Newsletter July 2013
Did you know?
The vestibular system is located inside the inner ear and it is the sensory system responsible for detecting movement of our head and the sense of gravity. It tells us which way up our head is and where our head is in space at any time.
The vestibular system is very important in helping us to maintain our balance. It also helps us keep an upright posture against gravity so it is important in postural control.
The vestibular system is linked to our visual system. Imagine that you are driving down a very bumpy road, the vestibular system sends messages to our visual system to keep a stable visual gaze so that the horizon does not move up and down when we get bounced up and down in the car.
The vestibular system can also have a direct impact on our arousal level. If we want to get a baby to go to sleep, then we rock the baby. Linear movement, which is movement in only one direction eg back and forwards, or up and down, is calming and organising to our nervous system. Rotary movement, eg spinning , is very alerting to our nervous system.
Have you met?
Jane is very frightened of heights. She does not like walking down stairs, or going on an escalator or lift. She is very cautious stepping down kerbs. In PE lessons she hates activities when her feet have to leave the ground such as walking along a bench or using any climbing equipment. She does not like playing at the park on swings, climbing frames or roundabouts. She hates tipping her head backwards in space. As a baby, she would scream when she was laid down to change her nappy.
Jane is over responsive to vestibular sensory input. She experiences the movement as being much greater than it is. Jane’s particular problem is also termed ‘gravitational insecurity’.
George loves movement. He never stays still. He constantly rocks on his chair at school. He is up and down from his chair spinning and twirling himself around the classroom. He spends all playtime charging round the playground. He has a trampoline at home and spends hours after school bouncing. He never seems to get tired physically. He loves going to the park and climbing on all the equipment, swinging on the swings and going on the roundabout. George is often described by people as a ‘real lifewire’.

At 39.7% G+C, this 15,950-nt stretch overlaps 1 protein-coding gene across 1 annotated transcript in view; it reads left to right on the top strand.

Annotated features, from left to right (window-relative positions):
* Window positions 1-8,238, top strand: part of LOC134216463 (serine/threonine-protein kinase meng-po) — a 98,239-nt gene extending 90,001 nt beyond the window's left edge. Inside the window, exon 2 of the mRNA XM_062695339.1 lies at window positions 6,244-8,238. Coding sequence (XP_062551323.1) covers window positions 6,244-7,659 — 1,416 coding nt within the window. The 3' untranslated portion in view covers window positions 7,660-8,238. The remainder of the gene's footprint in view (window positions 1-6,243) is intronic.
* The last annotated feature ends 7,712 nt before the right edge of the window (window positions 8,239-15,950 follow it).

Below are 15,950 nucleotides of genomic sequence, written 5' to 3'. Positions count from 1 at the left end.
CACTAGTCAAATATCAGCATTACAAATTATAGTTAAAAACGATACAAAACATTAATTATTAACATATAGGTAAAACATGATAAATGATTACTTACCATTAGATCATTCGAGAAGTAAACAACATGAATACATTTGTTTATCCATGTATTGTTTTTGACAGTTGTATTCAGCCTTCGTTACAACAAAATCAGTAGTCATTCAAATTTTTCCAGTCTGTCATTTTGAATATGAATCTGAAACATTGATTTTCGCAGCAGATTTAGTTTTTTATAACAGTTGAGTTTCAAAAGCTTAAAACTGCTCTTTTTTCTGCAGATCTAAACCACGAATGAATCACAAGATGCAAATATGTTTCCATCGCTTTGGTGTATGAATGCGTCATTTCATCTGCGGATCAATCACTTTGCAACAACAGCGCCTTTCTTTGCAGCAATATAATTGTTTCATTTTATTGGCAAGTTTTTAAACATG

George responds to vestibular input in completely the opposite way to Jane. He needs much more vestibular input before he experiences it, so he therefore seeks out the input that he needs. He may be termed as a ‘sensory seeker’.
Where can I get more information?
Tuesday 5 November 2013
The aim of this one day course is to provide teachers and health professionals with an understanding of sensory processing disorder and the everyday difficulties the children experience at school and at home. Practical support strategies will be explored from both an educational and therapy perspective.
Tuesday 26 November 2013
The aim of this one day course is to enable teachers and health professionals who have attended the Introduction to Sensory Integration and Sensory Processing Disorder course, or have an equivalent knowledge level, to extend their knowledge on sensory integration and sensory processing disorder. The major focus of this course will be to give participants the understanding and skills necessary to identify and analyse sensory behaviours, and then to set up appropriate sensory strategies within home and school.